As someone who always felt like they were born five or ten years too late, I felt like we were on the cusp of a new paradigm that I might be able to play around with. I could be part of the early efforts to work out best practices, and while I have no doubt that in ten years we’ll look back at the problems with early VR applications in the same we look back at GUI problems with early PC games, it still felt exciting to me. My head started spinning with potential applications and how to deal with all the issues (how do you do gui? how do you deal with locomotion? what input do you use? what happens if the player leans far enough forward to clip into a wall? how do you prevent vr induced existential crisis?)

Of course, they wanted Minecraft. I said that it doesn’t really fit the platform, since it’s very motion based, runs on java (that has a hard time delivering rock solid 90 fps, especially since the players build their own potentially hugely complex levels), and relies a lot on GUI. But perhaps it would be cool to do a slimmed down version of Minecraft for the Oculus. Something free, similar to the Minecraft PI Edition, perhaps? So I suggested that, and our people started talking to their people to see if something could be done.

And then, not two weeks later, Facebook buys them.

Facebook is not a company of grass-roots tech enthusiasts. Facebook is not a game tech company. Facebook has a history of caring about building user numbers, and nothing but building user numbers. People have made games for Facebook platforms before, and while it worked great for a while, they were stuck in a very unfortunate position when Facebook eventually changed the platform to better fit the social experience they were trying to build.

Don’t get me wrong, VR is not bad for social. In fact, I think social could become one of the biggest applications of VR. Being able to sit in a virtual living room and see your friend’s avatar? Business meetings? Virtual cinemas where you feel like you’re actually watching the movie with your friend who is seven time zones away?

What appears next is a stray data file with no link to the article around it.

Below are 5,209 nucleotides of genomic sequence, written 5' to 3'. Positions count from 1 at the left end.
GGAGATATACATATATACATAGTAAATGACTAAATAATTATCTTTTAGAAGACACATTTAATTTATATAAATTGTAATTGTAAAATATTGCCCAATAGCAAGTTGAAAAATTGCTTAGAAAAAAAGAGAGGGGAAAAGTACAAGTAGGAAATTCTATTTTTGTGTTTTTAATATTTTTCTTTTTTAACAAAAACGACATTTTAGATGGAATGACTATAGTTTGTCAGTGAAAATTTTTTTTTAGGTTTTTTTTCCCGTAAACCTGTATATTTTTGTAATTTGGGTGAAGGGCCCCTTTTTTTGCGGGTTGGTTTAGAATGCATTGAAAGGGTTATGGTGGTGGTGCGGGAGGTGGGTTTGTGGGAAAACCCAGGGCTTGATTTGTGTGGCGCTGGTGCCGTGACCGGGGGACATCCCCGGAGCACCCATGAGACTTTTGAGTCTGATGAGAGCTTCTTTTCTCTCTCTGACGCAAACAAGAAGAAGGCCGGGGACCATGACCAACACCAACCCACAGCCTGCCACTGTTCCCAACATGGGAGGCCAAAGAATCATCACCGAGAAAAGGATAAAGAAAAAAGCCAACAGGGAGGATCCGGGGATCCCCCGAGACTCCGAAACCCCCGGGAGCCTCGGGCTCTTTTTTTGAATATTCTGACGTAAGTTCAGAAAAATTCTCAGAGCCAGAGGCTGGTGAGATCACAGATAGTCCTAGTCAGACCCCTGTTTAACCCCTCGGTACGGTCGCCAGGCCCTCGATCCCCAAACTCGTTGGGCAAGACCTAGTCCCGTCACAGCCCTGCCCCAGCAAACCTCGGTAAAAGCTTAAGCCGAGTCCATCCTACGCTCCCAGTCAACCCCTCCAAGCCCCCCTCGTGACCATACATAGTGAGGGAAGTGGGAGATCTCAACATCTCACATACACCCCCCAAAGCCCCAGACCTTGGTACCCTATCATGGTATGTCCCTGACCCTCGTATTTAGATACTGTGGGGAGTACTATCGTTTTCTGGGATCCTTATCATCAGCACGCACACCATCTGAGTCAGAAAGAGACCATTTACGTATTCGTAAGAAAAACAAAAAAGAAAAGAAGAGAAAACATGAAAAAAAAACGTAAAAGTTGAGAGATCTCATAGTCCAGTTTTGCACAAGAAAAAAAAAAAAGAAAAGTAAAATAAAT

But I don’t want to work with social, I want to work with games.

Fortunately, the rise of Oculus coincided with competitors emerging. None of them are perfect, but competition is a very good thing. If this means there will be more competition, and VR keeps getting better, I am going to be a very happy boy. I definitely want to be a part of VR, but I will not work with Facebook. Their motives are too unclear and shifting, and they haven’t historically been a stable platform. There’s nothing about their history that makes me trust them, and that makes them seem creepy to me.

And I did not chip in ten grand to seed a first investment round to build value for a Facebook acquisition.

I have the greatest respect for the talented engineers and developers are Oculus. It’s been a long time since I met a more dedicated and talented group of people. I understand this is purely a business deal, and I’d like to congratulate both Facebook and the Oculus owners. But this is where we part ways.

If you want to experience Minecraft in VR, there’s an excellent mod that does this. It’s called Minecrift, and you can find it here.

#9 Posted by CaLe (4018 posts) -

If you knew Notch like I know him (intimately), you wouldn't be surprised by this at all.

#10 Posted by RonGalaxy (3220 posts) -

@cale: notch is my dad and he told me he did it because Facebook is an evil sci fi corporation in the making

#11 Posted by golguin (3964 posts) -

@fisk0 said:

@milkman said:

Seems a tad reactionary...

Pretty much exactly what I was about to write.

It's his game. He can do what he wants with it. If he doesn't want to see his IP attached to Facebook for whatever reason (he wrote up a more detailed response to the "creepy" comment) then that's his business.